pills raining pile

Slave to the Meds

My worst fear isn’t the apocalypse. It’s that the apocalypse will occur and I won’t have access to my meds.

I have a feeling I’m not the only one with this fear. So many of us are dependent on pharmacies right now. Not just old people with high blood pressure regulated or arthritis. There are people with life-threatening diseases like diabetes and asthma and cancer and liver disease. And not just life-threatening physical diseases, but mental as well. People with depression and anxiety and bipolar and borderline. They don’t need these to survive but they need them to function in society. To feel well. To feel normal.

Now imagine that all goes away.

Wouldn’t even take a nuclear war. What if suddenly all the pharmacies decide “whoop, we’re gonna add some zeroes onto the price of everything.” What could any of us do about it? The rich’ll be able to afford it but the middle-lower to lower class would tear themselves apart in the chaos of being off their meds. Not just the people who die, but the people who live crippled lives. The people are no longer able to serve their families or society because their bodies are no longer under control.

Before I was on my mental health medication, I could function. At least, I could remember functioning. I remember having more feelings, but most of the time those feelings were negative. I was angry and lonely all the time. Now I don’t feel so depressed or anxious, but I also don’t feel much happiness. Tis the cost. It’s been 15 years.

I tried going off my Rexulti a few weeks ago. It’s a new drug so it’s very expensive, but CVS applies a coupon, turning $500 into $15. Other pharmacies do not do this. But the attempt to return to medicationlessness did not work. When I was off Rexulti, I couldn’t sleep, I had racing thoughts, my anxiety increased tenfold.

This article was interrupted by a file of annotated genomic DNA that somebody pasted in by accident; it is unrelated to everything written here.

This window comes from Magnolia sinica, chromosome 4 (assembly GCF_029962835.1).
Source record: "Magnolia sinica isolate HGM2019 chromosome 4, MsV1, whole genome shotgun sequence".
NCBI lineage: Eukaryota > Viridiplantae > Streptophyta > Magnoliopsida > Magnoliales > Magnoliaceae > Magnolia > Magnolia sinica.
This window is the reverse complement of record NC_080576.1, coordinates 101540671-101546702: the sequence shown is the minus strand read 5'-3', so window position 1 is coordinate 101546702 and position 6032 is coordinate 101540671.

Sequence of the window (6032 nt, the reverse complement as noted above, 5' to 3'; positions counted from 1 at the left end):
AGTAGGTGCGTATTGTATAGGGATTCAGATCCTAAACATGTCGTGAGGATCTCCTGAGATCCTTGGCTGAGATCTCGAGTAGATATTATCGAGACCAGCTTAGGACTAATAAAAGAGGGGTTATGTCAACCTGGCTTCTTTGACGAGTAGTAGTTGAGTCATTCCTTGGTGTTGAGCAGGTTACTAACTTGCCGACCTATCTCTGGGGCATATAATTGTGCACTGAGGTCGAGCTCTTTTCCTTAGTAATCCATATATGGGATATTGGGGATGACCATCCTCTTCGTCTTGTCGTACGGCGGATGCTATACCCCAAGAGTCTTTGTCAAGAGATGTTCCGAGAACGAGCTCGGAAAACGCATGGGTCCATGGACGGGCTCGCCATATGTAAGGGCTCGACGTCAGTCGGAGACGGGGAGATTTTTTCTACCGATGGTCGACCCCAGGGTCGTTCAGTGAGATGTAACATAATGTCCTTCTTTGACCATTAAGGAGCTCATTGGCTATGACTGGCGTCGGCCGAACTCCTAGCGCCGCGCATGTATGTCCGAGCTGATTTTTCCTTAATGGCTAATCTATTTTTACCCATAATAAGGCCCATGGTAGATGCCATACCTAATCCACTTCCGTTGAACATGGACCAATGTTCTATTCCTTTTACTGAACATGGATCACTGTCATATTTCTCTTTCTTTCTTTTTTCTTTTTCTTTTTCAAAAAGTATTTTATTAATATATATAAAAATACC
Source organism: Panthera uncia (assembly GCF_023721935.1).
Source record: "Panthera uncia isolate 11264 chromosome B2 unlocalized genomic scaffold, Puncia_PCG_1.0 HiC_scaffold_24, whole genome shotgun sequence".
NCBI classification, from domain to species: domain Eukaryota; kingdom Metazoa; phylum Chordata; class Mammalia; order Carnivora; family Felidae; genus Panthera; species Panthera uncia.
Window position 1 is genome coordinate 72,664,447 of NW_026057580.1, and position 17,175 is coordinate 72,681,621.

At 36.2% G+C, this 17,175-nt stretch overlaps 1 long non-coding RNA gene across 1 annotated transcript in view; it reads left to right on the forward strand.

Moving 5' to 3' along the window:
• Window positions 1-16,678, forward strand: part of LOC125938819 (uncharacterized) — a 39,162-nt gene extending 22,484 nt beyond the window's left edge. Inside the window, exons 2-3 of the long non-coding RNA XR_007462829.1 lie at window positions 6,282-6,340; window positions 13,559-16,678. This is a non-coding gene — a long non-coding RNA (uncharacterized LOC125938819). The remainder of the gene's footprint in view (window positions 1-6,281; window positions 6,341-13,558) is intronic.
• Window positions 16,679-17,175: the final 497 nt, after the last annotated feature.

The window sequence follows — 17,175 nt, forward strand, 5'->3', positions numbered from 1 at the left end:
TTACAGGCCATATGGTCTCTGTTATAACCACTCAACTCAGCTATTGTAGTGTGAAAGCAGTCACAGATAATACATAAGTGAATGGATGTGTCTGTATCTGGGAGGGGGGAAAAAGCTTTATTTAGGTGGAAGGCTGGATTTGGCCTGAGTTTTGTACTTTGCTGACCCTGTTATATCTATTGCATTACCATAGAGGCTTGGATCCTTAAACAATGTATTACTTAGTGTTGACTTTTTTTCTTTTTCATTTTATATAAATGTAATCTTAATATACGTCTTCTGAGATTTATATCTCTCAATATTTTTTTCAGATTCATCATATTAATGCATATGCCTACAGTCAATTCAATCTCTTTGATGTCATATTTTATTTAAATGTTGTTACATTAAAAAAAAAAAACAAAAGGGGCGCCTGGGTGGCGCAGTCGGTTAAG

I don’t know if it was just the sharp return to my “normal” or the effect of withdrawal. But it was clear that I could not function without these meds. Not anymore. I always entertained some dream that someday, I could go back to the way things were. I think that dream has sailed. I think I will be juggling pills for the rest of my life. When I’m sixty. When I’m ninety.

I hate being so dependent on something out of control. Not just the disease, but the cure. Because of my mental illness, I am a liability to my family. And I hate that.

Eric Juneau is a software engineer and novelist on his lunch breaks. In 2016, his first novel, Merm-8, was published by eTreasures. He lives in, was born in, and refuses to leave, Minnesota. You can find him talking about movies, video games, and Disney princesses at http://www.ericjuneaubooks.com where he details his journey to become a capital A Author.

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